And was never sold outside of Japan.
The 1990s was a great time for Toyota sports cars. Not only was there the Supra, but also the Celica and MR2. Unfortunately, some of Toyota's coolest cars never arrived stateside or even left Japan. Such was the case of the Toyota Sera. Launched in 1990, the Sera was a butterfly-doored three-door 2+2-seater fastback with futuristic-styling that included a glass roof and funky tailgate. Toyota notes that Gordon Murray, famed designer of the McLaren F1, was even inspired by the Sera's cool doors.
Amazingly, the 1988 concept version of the Sera, the AXV-II, looked nearly identical to what was ultimately produced. With its front-engine and front-wheel-drive setup, the Sera was mechanically similar to the Tercel and Paseo.
It came powered by just one engine option, a 1.5-liter four-cylinder with 104 horsepower and 97 lb-ft of torque, and was paired to either a five-speed manual or four-speed automatic transmission. It was incredibly light, weighing just 1,962 pounds, which was made possible by-then advanced lightweight construction techniques. It was also one of the first vehicles to come equipped with bright projection headlights.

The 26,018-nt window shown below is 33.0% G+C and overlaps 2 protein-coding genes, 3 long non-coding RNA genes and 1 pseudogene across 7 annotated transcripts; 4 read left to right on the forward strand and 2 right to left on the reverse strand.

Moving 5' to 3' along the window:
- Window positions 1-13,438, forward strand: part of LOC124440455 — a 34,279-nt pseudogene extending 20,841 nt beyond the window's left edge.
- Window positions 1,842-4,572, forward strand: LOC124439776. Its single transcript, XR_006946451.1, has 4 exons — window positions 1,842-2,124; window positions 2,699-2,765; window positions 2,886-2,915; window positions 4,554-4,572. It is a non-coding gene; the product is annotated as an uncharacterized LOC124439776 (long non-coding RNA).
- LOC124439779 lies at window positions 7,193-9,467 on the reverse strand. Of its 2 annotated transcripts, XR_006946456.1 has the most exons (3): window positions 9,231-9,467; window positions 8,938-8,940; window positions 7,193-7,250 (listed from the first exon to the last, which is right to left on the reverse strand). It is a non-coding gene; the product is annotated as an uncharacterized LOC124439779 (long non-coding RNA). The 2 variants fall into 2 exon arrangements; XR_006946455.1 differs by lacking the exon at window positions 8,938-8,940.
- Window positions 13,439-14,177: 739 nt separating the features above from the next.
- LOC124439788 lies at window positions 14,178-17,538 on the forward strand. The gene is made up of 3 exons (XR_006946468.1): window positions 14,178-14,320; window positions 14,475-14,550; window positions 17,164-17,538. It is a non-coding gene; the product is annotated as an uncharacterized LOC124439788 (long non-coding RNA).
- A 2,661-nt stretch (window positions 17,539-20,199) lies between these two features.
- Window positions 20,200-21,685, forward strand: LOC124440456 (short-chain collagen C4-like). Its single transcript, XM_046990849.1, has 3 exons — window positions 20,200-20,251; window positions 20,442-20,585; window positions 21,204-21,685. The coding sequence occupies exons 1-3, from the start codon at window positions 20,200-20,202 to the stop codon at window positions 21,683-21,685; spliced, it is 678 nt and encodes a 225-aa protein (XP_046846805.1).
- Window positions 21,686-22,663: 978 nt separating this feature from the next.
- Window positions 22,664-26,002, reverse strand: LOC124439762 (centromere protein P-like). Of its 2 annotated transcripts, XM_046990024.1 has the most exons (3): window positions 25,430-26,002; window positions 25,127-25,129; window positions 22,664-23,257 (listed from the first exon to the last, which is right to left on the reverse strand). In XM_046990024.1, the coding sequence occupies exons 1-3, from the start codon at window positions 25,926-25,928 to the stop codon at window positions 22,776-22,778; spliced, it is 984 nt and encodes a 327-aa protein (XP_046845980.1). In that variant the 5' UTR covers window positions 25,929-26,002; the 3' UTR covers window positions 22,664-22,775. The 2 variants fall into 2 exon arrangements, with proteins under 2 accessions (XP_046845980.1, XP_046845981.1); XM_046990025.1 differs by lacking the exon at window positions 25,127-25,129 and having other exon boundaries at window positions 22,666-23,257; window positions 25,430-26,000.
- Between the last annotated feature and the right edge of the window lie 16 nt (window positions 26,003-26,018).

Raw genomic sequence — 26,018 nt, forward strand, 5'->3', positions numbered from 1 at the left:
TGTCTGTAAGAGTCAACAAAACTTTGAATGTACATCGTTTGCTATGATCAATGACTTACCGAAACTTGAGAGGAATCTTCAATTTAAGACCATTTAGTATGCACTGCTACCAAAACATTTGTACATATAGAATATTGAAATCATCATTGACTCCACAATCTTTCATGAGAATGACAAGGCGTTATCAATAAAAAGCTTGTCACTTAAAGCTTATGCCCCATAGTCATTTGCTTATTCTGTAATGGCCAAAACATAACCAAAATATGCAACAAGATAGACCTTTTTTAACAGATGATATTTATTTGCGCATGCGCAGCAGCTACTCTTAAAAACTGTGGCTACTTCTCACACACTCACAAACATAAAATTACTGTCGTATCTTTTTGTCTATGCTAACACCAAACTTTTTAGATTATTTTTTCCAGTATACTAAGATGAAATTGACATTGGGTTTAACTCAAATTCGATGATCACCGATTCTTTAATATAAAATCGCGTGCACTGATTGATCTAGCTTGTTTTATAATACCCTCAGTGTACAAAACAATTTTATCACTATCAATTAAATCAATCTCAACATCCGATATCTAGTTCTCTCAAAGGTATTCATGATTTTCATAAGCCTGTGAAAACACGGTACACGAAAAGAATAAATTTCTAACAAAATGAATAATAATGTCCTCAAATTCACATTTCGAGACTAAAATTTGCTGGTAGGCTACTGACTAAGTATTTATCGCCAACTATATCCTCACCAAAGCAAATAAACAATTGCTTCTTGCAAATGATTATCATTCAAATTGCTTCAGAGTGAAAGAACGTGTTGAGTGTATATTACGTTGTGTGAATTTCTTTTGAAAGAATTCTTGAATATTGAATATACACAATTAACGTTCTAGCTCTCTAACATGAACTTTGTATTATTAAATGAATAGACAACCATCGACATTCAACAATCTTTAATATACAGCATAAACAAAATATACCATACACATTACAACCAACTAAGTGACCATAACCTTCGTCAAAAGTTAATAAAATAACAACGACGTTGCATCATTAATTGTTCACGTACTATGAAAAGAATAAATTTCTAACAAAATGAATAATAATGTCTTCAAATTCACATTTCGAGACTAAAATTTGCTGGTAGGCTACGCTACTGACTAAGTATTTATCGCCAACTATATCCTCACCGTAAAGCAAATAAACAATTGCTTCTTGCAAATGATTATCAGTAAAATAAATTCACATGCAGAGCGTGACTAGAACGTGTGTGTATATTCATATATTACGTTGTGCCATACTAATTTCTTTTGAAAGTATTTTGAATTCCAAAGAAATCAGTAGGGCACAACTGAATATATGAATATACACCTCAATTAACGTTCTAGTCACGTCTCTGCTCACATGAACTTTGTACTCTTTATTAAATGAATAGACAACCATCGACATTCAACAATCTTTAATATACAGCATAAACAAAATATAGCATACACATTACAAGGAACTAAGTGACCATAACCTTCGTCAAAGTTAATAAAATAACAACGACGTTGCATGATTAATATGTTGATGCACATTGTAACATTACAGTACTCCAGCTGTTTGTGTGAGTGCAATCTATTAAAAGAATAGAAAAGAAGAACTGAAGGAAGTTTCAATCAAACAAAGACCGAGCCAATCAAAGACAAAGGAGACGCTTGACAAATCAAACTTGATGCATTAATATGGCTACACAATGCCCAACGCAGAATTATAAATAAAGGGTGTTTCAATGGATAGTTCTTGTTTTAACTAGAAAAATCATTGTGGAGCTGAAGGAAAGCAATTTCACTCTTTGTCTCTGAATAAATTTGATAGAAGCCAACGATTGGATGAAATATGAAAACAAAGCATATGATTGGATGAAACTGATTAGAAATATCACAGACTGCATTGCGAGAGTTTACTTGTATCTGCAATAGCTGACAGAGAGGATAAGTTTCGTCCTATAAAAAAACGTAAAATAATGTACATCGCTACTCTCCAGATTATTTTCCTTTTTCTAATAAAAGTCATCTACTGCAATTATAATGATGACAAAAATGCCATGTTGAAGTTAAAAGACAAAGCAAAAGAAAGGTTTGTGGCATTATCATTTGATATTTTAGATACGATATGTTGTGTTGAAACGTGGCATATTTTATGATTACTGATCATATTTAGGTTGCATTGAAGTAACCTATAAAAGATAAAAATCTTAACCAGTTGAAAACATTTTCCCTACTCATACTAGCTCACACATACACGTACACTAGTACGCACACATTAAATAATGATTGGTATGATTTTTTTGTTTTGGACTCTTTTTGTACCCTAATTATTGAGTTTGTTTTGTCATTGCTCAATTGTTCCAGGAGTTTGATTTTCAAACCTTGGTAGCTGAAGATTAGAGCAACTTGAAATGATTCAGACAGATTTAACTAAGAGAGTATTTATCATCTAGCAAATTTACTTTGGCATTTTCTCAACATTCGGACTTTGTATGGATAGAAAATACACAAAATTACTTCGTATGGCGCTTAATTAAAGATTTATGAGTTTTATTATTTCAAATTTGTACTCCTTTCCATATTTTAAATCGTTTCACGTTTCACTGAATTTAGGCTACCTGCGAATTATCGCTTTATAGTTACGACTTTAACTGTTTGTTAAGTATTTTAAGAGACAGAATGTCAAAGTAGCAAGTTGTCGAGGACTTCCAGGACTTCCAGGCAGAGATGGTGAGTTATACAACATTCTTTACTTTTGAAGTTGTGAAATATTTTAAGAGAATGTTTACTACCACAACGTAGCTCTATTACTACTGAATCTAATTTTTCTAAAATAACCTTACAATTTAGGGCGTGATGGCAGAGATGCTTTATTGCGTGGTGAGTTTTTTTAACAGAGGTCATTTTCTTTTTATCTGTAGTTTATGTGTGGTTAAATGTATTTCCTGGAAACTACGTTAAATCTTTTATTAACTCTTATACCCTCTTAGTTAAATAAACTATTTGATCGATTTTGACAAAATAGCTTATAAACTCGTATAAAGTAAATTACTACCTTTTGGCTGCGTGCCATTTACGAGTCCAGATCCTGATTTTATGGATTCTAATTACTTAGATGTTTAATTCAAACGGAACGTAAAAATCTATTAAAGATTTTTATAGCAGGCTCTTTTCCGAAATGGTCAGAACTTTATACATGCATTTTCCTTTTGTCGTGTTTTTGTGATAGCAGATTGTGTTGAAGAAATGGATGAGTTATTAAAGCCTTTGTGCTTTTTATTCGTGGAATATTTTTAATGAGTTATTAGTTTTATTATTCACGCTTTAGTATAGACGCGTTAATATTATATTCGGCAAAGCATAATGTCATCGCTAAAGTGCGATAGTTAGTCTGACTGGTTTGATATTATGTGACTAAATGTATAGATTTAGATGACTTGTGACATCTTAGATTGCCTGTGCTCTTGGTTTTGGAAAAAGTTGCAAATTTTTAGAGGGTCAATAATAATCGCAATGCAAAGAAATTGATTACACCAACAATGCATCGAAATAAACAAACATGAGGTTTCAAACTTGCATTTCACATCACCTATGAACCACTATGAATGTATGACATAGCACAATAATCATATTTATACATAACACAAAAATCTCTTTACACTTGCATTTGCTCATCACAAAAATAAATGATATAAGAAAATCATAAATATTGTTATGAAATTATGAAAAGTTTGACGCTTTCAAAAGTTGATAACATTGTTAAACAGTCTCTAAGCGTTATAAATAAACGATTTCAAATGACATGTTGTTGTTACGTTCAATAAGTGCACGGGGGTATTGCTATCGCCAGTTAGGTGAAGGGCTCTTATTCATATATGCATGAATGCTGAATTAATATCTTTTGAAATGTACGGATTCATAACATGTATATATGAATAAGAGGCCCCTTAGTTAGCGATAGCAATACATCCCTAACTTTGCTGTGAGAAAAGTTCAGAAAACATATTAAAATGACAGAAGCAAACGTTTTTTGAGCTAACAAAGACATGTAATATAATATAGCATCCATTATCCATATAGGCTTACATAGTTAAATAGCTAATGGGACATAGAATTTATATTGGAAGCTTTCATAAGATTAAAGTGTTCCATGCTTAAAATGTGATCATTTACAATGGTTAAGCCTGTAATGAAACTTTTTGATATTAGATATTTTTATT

Toyota was partially inspired to take a punt on such a bold design because of Japan's growing economy. Citizens were doing well financially and had disposable income for things like a futuristic-looking fun car.
Unfortunately, the economic success didn't last long and the country soon went into a depression. Toyota had no choice but to respond and by 1995 the Sera was dead. During its brief lifetime, it managed to leave a lasting mark on the JDM community. It even appeared in some video games and today is a highly sought-after collector's car. A total of 15,941 examples were built in that six-year period built.
A green-painted example (pictured here) is now part of Toyota's 75-car classics collection in Germany. Toyota doesn't say how much it's potentially worth, but it is possible to import them to the US as the 25-year import ban has now expired.